A Colorado Childhood
Growing up in Colorado meant spending a lot of time outdoors with family and driving through the mountains. As privileged kids can usually be, I was pretty ungrateful for the experiences my parents gave me growing up. I grew up in Grand Junction, Colorado on the Western Slope of the Rocky Mountains where the Gunnison River meets the Colorado River. We lived about fifteen minutes from the Colorado National Monument, an hour from Grand Mesa National Forest, about an hour from natural hot springs in the mountains, and only two hours from Moab, Utah where Arches National Park is located. There were so many beautiful, natural places to experience as a kid, but it took me nearly 25 years to fully appreciate those experiences for what they were.
The first time I realized I took these experiences for granted was when I moved to Los Angeles in 2011 for six months to give my dreams of professional dancing a shot. There are tons of beautiful places in Southern California to explore, but there was nowhere near the open space I’d experienced in Colorado. Driving fifteen minutes from the house I grew up in to feel complete solitude in the natural world is something I missed.
The second time I realized I took my life in Colorado for granted, was when I moved to Indiana in 2016. This time, I knew I’d miss the mountains having been there before, but it was also much harder than I expected to adjust to the outdoors of Indiana. That’s why we took almost every opportunity we could in our first few years as Hoosiers to go back to Colorado and enjoy the places we hadn’t when they were in our own backyard.
With all that said, when we knew we were making our way back to Colorado in the summer of 2017, we had our sights set on camping. It just so happened that we would be in Colorado over the 4th of July. I decided to see if my parents, who were new owners of an R-Pod trailer, were free and wanted to join us for some camping over the holiday. We’d be driving in from the East, and my parents would be coming from the Western Slope, so we decided to find a happy medium spot to meet: Crested Butte, CO named after the nearby peak Mt. Crested Butte. Crested Butte is a small, charming mountain town near Gunnison National Forest situated almost right smack in the middle of the Colorado Rockies. My parents knew of a camping spot in the area with lake views of Spring Creek Reservoir. I took their word for it, and we planned to meet in Crested Butte and caravan up to Mosca Campground for a couple of nights in the solitude of Gunnison National Forest.
Gunnison National Forest
Gunnison National Forest has at least 25 maintained campgrounds, as well as numerous areas for dispersed camping included in its 1.7 million acres of public land. It’s surrounded by other national forests such as Pike National Forest, White River National Forest, and Uncompahgre National Forest. Gunnison National Forest is also home to the well-known Kebler Pass, which is famous for scenic drives through golden aspens in the Autumn season. The pass takes you from the town of Paonia to Crested Butte, so depending on the direction you’re coming from it is a great way to get to one of the many campgrounds in Gunnison National Forest. Mosca Campground, where we ended up setting up camp, is right off of Spring Creek Reservoir and includes 15 campsites—although some websites report 16 total sites. We snagged a spot with views of the water with room for both Luke's and my tent as well as my parents R-Pod. Their R-Pod is equipped with a kitchen, making our meals both easy and tasty. My mom brought some pre-cooked food for dinners, and we made breakfast burritos and sandwiches for our other meals—nothing too fancy, but enough to satisfy our stomachs and taste buds. We played a card game called Timeline, drank CO brews, and made memories while hiking around the reservoir.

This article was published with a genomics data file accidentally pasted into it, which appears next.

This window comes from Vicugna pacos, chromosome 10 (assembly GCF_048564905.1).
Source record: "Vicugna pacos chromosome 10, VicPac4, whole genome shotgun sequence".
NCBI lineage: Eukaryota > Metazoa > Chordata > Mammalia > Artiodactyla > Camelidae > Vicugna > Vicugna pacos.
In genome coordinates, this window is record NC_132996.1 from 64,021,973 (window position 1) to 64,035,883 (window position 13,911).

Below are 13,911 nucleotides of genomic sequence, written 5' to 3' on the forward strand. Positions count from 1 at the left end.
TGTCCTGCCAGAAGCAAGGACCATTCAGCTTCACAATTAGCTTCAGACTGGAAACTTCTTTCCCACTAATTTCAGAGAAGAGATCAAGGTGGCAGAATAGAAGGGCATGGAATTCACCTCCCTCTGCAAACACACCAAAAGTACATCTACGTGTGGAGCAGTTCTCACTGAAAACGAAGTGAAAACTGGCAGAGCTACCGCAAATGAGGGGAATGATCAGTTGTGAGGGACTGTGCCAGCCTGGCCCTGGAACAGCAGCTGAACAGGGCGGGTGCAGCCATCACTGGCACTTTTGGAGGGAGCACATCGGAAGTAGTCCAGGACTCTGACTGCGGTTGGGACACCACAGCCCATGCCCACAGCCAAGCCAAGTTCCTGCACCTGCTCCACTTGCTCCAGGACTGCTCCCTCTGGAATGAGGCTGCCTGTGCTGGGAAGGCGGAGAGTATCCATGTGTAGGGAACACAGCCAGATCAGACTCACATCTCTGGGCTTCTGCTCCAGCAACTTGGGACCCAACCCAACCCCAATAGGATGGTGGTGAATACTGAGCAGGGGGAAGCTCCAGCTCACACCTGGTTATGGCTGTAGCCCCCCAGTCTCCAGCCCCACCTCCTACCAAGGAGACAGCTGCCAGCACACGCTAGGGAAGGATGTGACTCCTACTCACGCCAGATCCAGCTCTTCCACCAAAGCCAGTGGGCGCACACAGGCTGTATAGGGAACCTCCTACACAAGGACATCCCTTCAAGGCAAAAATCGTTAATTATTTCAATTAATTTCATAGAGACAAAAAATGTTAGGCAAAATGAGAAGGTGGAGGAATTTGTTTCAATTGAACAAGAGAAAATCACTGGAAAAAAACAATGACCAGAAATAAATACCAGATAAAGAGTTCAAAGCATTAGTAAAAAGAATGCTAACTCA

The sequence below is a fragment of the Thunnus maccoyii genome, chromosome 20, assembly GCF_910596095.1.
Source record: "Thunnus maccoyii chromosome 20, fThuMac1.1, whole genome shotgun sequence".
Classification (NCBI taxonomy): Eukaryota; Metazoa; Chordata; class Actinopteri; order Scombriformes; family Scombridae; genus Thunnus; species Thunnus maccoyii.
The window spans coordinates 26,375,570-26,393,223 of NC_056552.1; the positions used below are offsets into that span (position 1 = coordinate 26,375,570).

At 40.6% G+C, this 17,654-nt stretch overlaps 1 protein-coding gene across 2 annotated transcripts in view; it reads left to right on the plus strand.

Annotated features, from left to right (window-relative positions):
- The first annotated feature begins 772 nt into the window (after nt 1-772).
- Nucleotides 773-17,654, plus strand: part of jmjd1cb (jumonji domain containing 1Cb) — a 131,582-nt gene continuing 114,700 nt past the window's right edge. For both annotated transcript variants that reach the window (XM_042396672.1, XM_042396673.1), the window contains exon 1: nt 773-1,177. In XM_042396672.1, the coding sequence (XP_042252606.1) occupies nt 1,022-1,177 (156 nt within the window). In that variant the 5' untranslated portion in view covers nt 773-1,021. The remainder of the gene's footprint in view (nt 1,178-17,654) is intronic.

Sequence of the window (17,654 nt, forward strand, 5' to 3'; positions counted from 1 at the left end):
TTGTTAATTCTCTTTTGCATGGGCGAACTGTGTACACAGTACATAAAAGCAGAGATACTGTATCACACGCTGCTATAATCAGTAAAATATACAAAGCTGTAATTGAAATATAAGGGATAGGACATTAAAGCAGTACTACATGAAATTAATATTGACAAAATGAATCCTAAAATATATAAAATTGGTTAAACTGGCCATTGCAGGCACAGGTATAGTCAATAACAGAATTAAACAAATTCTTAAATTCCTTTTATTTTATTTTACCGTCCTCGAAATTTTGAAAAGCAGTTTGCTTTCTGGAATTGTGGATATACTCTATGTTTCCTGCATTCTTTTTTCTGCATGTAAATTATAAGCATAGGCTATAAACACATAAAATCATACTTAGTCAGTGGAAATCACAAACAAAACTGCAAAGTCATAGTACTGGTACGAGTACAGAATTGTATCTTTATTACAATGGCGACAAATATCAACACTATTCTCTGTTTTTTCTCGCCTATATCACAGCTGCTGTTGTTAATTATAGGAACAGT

Lake Hiking in Gunnison National Forest
The hike around the Lake was perfect for a short and relaxing afternoon exploration. There’s not really any elevation gain, but you’re already over 10,000 ft. above sea-level. Regardless, it made for a leisurely hike for the four of us to enjoy together. There are a variety of trails around the area of Mosca Campground to explore, but we opted for something less strenuous. Mountain Camping in Gunnison National Forest We spent two nights camping at Mosca Campground, and even though we are both from Colorado, we weren’t quite prepared for the temperature drop at night. We’d camped our way across the Midwest on our way out to Colorado, sometimes sleeping on top of our sleeping bags because it was so hot at night. Thankfully, we knew enough to bring winter coats and hats with us, but I was still chilled at night. It didn’t help that our sleeping bags were only for 45-degree Fahrenheit minimum weather. We’ve since invested in some warmer camping gear. If you’re headed up to the mountains anywhere in the summer, remember, it can still get close to or below freezing at night.
Making Memories at Spring Creek Reservoir
All said and done, this camping trip brought me back to those childhood memories of exploring the great outdoors with my family, but this time I felt grateful for all those experiences, even if I dragged my feet through them (sometimes literally) at the time. These two nights were some of my favorite memories with my parents in the last few years, and I’m eager to make more with them as they continue to explore the country in their R-Pod. If you have the chance to explore Gunnison National Forest, whether you’re camping, taking a day-hike, driving over Kebler Pass, or braving a fourteener, I hope you make memories as amazing as ours!